Futures Forgotten

Monday 4th September 2017

Sometimes a writer’s thoughts are just too terrible to be published...


Kurtis abruptly lifted his pen as the window cleaner’s ladder clattered on the ledge. The large man began to ascend to Kurtis’s tiny flat, but before the cleaner had got to the top of the ladders, Kurtis had made his escape into the kitchenette, resenting this puncture to his solitude. He had forgotten it was a Monday, all the days had rolled into one during that summer.

      ‘You putting the kettle on mate?’ The man at the window shouted. ‘Two sugars for me, if you’re feeling generous’. Kurtis was not feeling generous. The cleaner’s knuckles tapped at the window to get his attention and Kurtis turned on the kettle.

      ‘If you’re putting on the kettle mate, mine’s two sugars’ increasing his volume, trailing off with an afterthought of laughter. The temperature gauge rose. Seventy degrees. Eighty degrees. Ninety degrees.

      'Any bickies?’ he laughed again, slamming a soapy shammy onto the single glazing. One hundred degrees. It was not a whistling type of kettle and just calmly clicked into cool mode. Kurtis walked into the living room and opened the window, like a hibernating animal venturing out of its scruffy burrow. How long had it been since he’s left the house? Had it been a week ? Two? A month?

      ‘I’d been meaning to have a word with you. I don’t need the windows cleaned anymore.’

      ‘Was only joking about bickies mate’. Then the man on the ladder, noticed the removal boxes, containing Kurtis’s meagre personal effects.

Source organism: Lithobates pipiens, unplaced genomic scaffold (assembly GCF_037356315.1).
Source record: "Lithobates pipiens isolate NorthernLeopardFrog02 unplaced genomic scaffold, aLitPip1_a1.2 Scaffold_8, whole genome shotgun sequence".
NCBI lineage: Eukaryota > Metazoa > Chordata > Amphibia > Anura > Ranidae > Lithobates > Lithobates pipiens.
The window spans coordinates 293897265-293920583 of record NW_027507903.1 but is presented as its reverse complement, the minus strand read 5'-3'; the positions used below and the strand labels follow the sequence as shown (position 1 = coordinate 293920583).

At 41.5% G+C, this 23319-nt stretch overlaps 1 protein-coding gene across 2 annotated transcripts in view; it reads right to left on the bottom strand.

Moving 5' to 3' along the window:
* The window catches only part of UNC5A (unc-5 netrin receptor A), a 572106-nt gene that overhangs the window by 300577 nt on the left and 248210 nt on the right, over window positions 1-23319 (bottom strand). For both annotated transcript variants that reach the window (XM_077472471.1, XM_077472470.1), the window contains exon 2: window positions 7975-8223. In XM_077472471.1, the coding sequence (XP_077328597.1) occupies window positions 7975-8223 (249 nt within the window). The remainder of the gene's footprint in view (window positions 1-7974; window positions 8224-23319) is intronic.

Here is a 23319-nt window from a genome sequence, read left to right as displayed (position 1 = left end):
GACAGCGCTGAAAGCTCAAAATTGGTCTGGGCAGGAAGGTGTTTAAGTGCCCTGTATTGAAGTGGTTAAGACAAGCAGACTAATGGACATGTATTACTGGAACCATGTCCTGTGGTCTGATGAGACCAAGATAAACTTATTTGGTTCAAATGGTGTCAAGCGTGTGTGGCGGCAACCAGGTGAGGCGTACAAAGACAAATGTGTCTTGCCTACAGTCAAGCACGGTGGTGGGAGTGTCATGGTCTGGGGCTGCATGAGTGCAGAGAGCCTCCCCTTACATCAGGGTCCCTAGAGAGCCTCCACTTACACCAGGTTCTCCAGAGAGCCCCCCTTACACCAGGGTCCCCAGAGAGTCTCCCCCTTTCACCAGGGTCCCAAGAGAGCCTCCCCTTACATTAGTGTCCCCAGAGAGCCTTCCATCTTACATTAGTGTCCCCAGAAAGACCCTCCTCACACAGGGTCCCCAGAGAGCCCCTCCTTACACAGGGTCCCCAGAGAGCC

‘You moving on?’

      ‘Something like that.’ Kurtis gently closed the fragile window and pulled the faded curtains shut, to block out the noise from school opposite.


Tuesday 5th September 2017

I feel ready now. I miss you more that words can say, If you were here with me, then I could tell you in person, but I accept you can’t be, we’ve discussed it till you were blue in the face. So, if you can’t be with me , I will come to you. I miss your long blonde hair, the way that those few strands would stick to your pink lip-gloss.

      Most guys would call me queer. They’d be wanting to do all sorts of animal acts to you. I was never like that. Maybe if I could be more like those guys, things would have been different between us?

      That window cleaner thinks I’m gay. I don’t know his name, nor does he know mine. We only use the common male linguistic device of ‘Mate’ ( with the occasional ‘Matey’ thrown in to spice things up). I’m sure he thinks I’m gay. I was never much good at joining in with all that ‘what I wouldn’t do to her’ banter. Most of them presume I’m gay, I let them think it now, it’s easier. He’s a prick anyway.

      I hadn’t planned to do it, get rid of him, it was a spur of the moment thing. He’s not my mate anyway. If he was my mate in the literal sense, we would copulate. If we were mates, in the sociological sense, we would be down the boozer every night, comparing sexual triumphs. He just cleans my windows.